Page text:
Sunday, 16 April 2017

Caroline vs. The Best Laid Plans & The High Road

The Best Laid Plans & The High Road
(sidenote: WOW this has been sitting in my drafts for a while.  I'm trying to get back into writing regularly...please bear with me while I work through the backlog!)

Like a lot of Ottawans and other Canadians interested in political satire, I tuned into the CBC miniseries The Best Laid Plans when it aired in early 2014.  Unfortunately the show wasn't very successful and was not renewed for a second season, but the novel upon which it was based continues to be popular among politicos.  I actually met Terry Fallis while the miniseries was airing, and had him sign a couple books for me and Clem, and corresponded with him throughout the spring after DHL lost the books en route to Clem in Berlin, but it took me until this autumn to actually read his first two novels.  Canada geared up for a pretty important election that happened in October 2015, and I figured the record-breaking campaign would be as good a time as any to read some political satire based in my own home town.

Both novels are really partisan in favour of the Liberal Party of Canada, which might annoy readers of other political stripes, but I was too excited to read a book actually based in Ottawa with landmarks I grew up seeing all the time for it to really bother me.  Fallis has a quick wit, which translates well into the characters in the novels, and often had me giggling to myself on my morning commutes.  I am also a big, big fan of the way he brought feminism into the stories, which is something I haven't really seen in a lot of mainstream novels.  Women's rights are a crucial election issue, and I'm glad that came out in the two fictional elections Fallis writes about.

Here are some quotations that made me laugh and made me think:
"In the minds of the dock-lounging committee members, I was more than qualified to teach undergraduate English. After all, I knew my ABCs and had never been to prison." (The Best Laid Plans, xvi) 
"'A broken promise in politics? Stop the presses!' she quipped." (The Best Laid Plans, 6) 
"'Muriel, we're not in public school. I'm not going to pass you a note to give to her.' I feigned disinterest for as long as I could, which was about nine seconds, before turning towards her again. 'Okay, you got me. What do you mean you think she'd say yes if I asked her out? Has she been talking about me? If so, I need all the details just so I don't put my foot in the wrong place, like in my mouth.'" (The Best Laid Plans, 101)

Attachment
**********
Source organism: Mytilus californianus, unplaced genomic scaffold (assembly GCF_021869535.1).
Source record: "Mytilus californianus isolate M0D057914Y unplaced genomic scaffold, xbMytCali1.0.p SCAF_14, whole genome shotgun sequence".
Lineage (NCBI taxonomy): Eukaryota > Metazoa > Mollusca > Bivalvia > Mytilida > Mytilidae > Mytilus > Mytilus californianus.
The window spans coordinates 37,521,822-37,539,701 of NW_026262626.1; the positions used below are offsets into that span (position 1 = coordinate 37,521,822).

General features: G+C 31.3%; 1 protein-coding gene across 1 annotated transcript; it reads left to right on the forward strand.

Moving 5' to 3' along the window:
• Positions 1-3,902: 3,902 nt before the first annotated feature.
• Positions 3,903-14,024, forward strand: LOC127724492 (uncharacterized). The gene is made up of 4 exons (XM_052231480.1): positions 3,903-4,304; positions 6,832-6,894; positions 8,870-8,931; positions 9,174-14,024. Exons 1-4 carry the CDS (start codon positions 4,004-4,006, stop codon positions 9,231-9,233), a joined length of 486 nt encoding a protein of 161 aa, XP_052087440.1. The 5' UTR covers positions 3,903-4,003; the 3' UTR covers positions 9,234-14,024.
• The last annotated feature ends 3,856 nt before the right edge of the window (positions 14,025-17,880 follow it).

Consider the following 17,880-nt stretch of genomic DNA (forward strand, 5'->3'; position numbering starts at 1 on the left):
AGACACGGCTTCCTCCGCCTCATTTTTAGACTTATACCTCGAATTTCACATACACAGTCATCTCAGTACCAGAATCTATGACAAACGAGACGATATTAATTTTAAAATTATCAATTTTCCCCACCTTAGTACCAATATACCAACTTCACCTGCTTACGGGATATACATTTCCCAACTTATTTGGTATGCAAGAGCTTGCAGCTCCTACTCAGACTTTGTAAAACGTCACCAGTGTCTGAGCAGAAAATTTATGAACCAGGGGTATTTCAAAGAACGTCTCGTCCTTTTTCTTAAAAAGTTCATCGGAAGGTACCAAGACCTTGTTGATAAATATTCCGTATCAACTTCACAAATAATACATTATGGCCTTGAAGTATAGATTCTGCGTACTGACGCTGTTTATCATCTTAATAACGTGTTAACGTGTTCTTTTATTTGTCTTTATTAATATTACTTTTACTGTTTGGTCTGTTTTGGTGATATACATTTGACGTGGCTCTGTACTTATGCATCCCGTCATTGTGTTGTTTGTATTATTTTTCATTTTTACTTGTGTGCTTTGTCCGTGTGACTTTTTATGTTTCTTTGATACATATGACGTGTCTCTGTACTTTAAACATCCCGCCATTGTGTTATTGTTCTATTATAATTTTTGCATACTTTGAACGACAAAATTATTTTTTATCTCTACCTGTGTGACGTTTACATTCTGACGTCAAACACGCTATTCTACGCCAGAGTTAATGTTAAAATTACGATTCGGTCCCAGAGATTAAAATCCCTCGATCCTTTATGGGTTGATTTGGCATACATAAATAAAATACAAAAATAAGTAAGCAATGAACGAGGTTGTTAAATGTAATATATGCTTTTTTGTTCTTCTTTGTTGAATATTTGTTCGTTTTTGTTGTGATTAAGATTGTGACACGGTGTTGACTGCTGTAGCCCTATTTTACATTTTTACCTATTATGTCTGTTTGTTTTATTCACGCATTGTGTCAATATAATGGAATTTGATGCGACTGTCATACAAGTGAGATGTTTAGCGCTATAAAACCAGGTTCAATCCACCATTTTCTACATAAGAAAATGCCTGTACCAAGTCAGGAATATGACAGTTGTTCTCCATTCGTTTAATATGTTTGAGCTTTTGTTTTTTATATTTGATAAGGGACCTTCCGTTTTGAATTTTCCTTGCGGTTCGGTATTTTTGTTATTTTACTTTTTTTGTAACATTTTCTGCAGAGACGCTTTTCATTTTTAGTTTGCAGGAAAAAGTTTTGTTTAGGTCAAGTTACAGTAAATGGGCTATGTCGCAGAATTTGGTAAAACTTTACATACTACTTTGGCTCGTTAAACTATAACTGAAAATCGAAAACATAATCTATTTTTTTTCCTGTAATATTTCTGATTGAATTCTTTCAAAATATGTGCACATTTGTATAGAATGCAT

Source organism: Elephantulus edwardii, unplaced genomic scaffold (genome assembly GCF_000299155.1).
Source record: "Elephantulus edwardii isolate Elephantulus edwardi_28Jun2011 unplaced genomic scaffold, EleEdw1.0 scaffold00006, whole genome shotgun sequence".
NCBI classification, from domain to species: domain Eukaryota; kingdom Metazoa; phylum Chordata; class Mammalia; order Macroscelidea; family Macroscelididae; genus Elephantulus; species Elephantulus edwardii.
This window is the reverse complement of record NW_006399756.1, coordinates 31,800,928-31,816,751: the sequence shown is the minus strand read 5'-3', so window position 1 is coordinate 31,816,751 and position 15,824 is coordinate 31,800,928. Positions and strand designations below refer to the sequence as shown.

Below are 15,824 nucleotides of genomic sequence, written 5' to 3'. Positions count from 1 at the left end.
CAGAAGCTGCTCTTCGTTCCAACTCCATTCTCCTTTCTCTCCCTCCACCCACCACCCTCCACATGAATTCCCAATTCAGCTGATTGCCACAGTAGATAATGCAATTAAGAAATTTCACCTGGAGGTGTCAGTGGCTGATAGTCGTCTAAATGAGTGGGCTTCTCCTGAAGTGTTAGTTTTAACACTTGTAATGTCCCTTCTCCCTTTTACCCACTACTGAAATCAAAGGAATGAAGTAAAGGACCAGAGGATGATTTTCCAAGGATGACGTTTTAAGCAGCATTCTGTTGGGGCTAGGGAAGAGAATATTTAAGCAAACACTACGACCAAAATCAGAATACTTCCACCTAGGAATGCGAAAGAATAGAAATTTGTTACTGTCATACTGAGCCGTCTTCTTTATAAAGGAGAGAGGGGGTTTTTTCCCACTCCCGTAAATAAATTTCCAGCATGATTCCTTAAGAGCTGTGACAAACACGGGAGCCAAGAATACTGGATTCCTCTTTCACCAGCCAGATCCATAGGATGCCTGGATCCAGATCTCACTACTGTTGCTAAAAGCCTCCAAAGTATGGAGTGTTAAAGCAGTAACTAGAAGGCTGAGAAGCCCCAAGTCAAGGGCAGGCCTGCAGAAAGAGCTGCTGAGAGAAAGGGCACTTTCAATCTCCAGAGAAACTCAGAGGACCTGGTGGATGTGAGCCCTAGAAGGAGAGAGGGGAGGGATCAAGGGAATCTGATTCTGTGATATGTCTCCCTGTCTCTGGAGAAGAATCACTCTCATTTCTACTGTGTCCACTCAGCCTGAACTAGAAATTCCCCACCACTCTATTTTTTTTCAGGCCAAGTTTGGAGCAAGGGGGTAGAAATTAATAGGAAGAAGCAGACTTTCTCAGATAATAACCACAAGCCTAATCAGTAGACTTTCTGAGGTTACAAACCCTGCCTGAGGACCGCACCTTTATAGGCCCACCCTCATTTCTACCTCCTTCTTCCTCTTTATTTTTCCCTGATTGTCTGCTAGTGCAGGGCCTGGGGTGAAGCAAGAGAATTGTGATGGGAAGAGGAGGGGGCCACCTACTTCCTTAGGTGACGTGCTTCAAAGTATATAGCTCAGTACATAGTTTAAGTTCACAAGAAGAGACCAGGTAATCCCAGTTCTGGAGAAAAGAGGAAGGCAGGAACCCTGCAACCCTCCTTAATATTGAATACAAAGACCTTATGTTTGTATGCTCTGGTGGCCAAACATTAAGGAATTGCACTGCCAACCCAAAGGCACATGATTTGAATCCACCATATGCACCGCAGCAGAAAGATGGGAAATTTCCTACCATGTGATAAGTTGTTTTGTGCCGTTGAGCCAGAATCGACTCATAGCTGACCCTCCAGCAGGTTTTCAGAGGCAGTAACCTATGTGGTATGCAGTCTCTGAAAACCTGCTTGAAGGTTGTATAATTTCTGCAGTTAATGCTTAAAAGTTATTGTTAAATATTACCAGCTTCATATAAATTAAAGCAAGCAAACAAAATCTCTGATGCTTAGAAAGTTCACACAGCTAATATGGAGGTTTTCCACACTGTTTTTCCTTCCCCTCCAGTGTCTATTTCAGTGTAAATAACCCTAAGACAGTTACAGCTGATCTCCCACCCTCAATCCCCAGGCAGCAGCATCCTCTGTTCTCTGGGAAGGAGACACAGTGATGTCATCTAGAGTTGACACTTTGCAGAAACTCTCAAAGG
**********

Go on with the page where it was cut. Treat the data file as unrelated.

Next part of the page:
"'Scout's honour,' I replied. She burst out laughing because I'd raised my hand in the traditional Vulcan split-fingered greeting when invoking Baden-Powell's promise. What a guy. What a wit. I figured I should strike when my stock was high." (The Best Laid Plans, 136) 
"I hit send and shut down (the computer, I mean; I'd shut down personally two days earlier)." (The Best Laid Plans, 147) 
"'Hey hey, you dinnae make jokes about drugged drinks when the availability of Rohypnol and the incidence of date rape are both on the rise,' he thundered, shaking his head and looking as if bodily harm was in my immediate future." (The Best Laid Plans, 216) 
"'Aye, but societal change hasn't often come through polite and courteous discourse. That approach would simply take too long.... the emergence of various factions within the feminist constellation reflects a social movement that is maturin' and is confident enough to nurture divergent viewpoints. This is the natural evolution of social change.'" (The Best Laid Plans, 217) 
"Nothing calms bellicose belligerents like free food." (The Best Laid Plans, 285)
"Ottawa is one of the world's coldest capitals, and we're used to it now. The snow falls early, often, and heavy, yet slows the city rarely and barely.... Few Canadians are more relieved to reach their offices in the morning than Ottawa walkers." (The Best Laid Plans, 296) 
"I knew from childhood birthday parties that in moments of shock, or even hilarity, milk can actually pass from one's mouth up through the sinuses and project out the nostrils. I'd seen it myself and even experienced it once or twice. But I confess I had no idea that a chunk of Swedish meatball could make that same perilous journey." (The High Road, 22) 
"Why does everyone always assume Marin turned me into a feminist? I was at that particular rally of my own volition.' .... 'Okay, okay, I'm sorry. I just have never met a male feminist who got there on his own, particularly an engineer.'" (The High Road, 71) 
"He actually waved a copy of Marin Lee's book Home Economics and Free Labour to justify his claim that Angus had some sort of secret feminist agenda ready to unleash on an unsuspecting nation." (The High Road, 147) 
"'To my way of thinking, a feminist is anyone who believes that men and women should be equal. That men and women should have equal rights. That men and women should have equal access to opportunity. That men and women should be paid equally for work of equal value and should be equally free from the threat of violence. Being a feminist simply means believing in equality. Mr. Fox has said, and repeated with some vehemence, that he is no feminist. I should think by this definition that he is part of a very small and declining minority. Equality is not a radical idea. And equality should not be a distant goal.'" (The High Road, 147-148)
Have you read these two novels?  What did you think?  I'm hoping to dive into his other novels soon...

xx, C.

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